Kenwood Academy’s First Annual Charity Fashion Show

Members of the Kenwood Academy Vanity Fashion club. (Photo courtesy of the club)

Contributing Writer

Kenwood Academy’s Vanity Modeling Club had its first annual charity fashion show Saturday, Dec. 22. Current students and alumni from the class of 2018 walked the runway at Dearborn Denim and Apparel, 1504 E. 53rd St., to raise scholarship money for models graduating in the class of 2019.

During the fashion show, DJ Mile High from WGCI played music while men and women from Kenwood modeled clothes. In between segments, audience members were able to participate in multiple raffles to win prizes from local businesses in Chicago. Kenwood students were given prizes for their participation in student organizations throughout the year.

The night was celebration for current students and a way for alumni to give back to the Kenwood Academy community.

The Vanity Modeling Club has been a place for students to learn how to walk and pose like runway models. Not only has the club been a place for students to learn how to be runway models, but it has also been a place for students to build self-confidence, gain leadership skills and work as a team. Vanity models use their platform to discuss political and social issues.

Stanly Coleman, a member of the Kenwood Academy Alumni Association who helped to organize the fashion show, said the club members “utilize their platfrom to fight and advocate for the voiceless and underserved.

“They are strong advocates of the #MeToo and #TimesUp movement,” Coleman said; the social movements were themes of the alumni charity fashion show on Saturday night.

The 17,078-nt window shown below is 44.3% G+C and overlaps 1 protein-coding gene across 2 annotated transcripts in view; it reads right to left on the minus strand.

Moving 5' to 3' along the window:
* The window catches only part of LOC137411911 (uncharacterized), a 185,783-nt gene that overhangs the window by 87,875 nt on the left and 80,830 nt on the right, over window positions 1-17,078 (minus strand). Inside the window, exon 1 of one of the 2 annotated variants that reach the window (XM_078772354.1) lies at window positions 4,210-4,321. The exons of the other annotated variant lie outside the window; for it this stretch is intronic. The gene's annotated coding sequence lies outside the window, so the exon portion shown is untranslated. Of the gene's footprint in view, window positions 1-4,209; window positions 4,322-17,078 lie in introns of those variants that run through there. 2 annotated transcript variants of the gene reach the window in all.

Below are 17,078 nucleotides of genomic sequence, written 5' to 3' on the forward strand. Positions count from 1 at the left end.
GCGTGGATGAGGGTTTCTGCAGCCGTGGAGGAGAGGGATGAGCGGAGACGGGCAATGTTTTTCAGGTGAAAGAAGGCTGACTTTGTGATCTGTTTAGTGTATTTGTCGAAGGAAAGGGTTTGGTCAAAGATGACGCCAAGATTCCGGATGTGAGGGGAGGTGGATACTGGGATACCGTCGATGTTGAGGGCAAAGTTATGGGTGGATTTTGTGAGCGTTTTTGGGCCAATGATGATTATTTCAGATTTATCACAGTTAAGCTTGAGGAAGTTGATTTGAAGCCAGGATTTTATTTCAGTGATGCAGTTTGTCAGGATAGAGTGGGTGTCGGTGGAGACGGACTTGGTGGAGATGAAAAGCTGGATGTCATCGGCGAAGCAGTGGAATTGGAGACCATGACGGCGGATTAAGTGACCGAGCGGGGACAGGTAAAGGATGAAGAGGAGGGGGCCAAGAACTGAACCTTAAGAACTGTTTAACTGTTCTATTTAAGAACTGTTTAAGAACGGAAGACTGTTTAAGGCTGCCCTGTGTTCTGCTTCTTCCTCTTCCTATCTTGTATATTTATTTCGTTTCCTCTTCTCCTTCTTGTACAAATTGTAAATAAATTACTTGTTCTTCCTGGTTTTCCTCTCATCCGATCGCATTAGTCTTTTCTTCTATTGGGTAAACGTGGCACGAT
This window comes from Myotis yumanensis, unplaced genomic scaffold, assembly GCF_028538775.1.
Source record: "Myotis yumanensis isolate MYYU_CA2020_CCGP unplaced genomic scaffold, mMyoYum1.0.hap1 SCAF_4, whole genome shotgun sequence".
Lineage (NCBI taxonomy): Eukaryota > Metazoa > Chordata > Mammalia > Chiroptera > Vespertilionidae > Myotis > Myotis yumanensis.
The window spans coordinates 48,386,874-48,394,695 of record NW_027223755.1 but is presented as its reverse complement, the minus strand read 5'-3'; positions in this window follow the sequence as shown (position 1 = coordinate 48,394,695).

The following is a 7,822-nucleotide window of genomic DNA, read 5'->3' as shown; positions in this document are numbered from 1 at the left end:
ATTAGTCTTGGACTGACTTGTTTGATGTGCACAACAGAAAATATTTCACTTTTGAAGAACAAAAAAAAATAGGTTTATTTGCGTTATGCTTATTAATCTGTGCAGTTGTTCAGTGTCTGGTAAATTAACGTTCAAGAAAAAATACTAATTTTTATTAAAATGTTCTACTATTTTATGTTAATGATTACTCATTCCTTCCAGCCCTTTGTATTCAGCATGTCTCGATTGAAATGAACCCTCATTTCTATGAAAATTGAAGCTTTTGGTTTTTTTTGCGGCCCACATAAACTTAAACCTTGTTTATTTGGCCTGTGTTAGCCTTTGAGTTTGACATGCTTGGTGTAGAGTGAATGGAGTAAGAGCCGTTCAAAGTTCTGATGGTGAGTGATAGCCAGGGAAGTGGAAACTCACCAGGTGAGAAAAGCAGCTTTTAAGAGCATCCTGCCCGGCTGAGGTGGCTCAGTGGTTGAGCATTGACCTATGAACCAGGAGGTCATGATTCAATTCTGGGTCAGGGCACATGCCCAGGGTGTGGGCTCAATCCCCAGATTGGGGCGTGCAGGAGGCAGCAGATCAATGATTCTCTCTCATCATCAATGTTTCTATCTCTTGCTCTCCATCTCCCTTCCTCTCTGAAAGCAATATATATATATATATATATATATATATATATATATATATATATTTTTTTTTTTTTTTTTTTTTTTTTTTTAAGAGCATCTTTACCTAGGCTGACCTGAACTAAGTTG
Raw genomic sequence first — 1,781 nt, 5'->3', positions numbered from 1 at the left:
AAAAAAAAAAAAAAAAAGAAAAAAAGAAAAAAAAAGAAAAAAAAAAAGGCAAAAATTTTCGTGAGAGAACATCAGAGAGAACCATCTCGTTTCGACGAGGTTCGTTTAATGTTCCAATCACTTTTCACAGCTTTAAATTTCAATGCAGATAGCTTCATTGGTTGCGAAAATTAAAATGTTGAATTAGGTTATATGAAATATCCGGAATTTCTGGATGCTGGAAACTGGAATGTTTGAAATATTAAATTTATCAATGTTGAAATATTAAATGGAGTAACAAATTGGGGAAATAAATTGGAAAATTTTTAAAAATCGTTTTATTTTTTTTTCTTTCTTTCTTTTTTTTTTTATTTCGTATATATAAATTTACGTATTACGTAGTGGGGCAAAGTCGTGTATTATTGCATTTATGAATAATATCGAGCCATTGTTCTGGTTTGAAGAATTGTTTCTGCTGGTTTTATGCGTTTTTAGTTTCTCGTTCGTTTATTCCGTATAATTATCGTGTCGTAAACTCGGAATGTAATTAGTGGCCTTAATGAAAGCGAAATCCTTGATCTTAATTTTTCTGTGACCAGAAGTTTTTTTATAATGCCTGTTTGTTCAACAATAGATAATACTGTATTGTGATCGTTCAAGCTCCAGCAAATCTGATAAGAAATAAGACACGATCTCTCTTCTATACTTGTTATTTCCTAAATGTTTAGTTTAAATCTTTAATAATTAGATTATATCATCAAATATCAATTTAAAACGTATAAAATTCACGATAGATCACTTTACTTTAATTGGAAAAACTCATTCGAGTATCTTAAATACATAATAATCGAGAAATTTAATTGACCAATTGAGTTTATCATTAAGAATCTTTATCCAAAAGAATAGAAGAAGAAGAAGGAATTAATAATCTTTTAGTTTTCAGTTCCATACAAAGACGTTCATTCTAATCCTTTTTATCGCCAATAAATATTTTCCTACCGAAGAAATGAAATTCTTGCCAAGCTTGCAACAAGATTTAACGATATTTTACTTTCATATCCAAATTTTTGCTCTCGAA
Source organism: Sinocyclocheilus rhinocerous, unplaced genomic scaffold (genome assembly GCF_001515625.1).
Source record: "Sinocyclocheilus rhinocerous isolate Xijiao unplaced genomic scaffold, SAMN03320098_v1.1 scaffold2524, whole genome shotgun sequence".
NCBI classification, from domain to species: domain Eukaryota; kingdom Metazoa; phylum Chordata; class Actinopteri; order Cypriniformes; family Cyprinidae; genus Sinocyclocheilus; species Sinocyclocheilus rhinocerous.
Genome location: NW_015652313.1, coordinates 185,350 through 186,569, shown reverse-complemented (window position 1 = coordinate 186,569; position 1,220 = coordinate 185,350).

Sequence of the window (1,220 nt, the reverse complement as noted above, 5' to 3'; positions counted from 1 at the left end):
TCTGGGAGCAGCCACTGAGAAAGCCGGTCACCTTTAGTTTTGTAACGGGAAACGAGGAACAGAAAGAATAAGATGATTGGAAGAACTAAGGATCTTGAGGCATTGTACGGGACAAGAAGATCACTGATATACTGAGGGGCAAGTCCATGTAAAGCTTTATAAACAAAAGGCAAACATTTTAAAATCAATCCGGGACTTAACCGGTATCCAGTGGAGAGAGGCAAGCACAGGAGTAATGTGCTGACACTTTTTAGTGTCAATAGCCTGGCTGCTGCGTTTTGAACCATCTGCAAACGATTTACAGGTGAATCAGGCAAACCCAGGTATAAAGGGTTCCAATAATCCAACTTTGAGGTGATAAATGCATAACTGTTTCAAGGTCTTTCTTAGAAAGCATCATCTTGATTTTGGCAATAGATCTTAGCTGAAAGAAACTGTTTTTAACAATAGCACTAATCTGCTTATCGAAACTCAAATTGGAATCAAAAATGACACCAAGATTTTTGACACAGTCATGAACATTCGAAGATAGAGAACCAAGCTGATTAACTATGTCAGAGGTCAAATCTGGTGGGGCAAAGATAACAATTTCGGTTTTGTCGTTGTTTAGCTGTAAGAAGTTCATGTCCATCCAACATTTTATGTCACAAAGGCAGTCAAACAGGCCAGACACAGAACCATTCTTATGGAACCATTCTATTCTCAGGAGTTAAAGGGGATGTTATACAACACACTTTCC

The club has been participating in events throughout the city to promote who they are and show what they do. In April, Kenwood and South Shore High School had their first annual runway battle at The Promontory, 5311 S. Lake Park Ave W. Vanity models nalso participated in the fashion show at the Black Women’s Expo. In the past, the club has worked with YK Management Model and Talent Agency.

The visibility the club has received from participating in events throughout Chicago has paid off, as more students have shown an interest in the joining the club. According to Jada Davis, current director of Vanity and Kenwood senior, “This year we had a lot of people come out to tryouts. We only picked 40 out of [about] 200.”

As new members are join the club, current and former Vanity models are excited to implement new training to enrich the program for the future.

“This year, we’re going to implement headshots in the club to teach [students] about building a resume.” said Ciara J. Evans, who was one of three captains for the club last year and is currently a student at Morgan State University in Baltimore. In addition to helping models build a portfolio, she hopes to see a design element added to the program in the future.

“If students design clothes, we usuallly implement that inside the show. For example, there was a young lady that went to our school who made sweatshirts. We implemented those sweatshirts inside of the show. We had a scene with her sweatshirts, shirts and even her hats,” said Evans. “But there is not a person in our group that designs our clothes ­– yet.”

After graduating from Kenwood, some students pursue ccareers in modeling while others model as an extracurricular activity in college. Evans participates in Fashion at Morgan (FAM), which implements design, walking, photography and nutrition into their curriculum. Davis hopes to pursue business administration as a major once she starts college.

Coleman said, “Some [students] get into fashion from a fashion merchandising standpoint. Other go on to become studying doctors, scientists, mathematicians. Students who participated in the Vanity modeling program has gone on to bright careers. Their foundation started with Vanity.”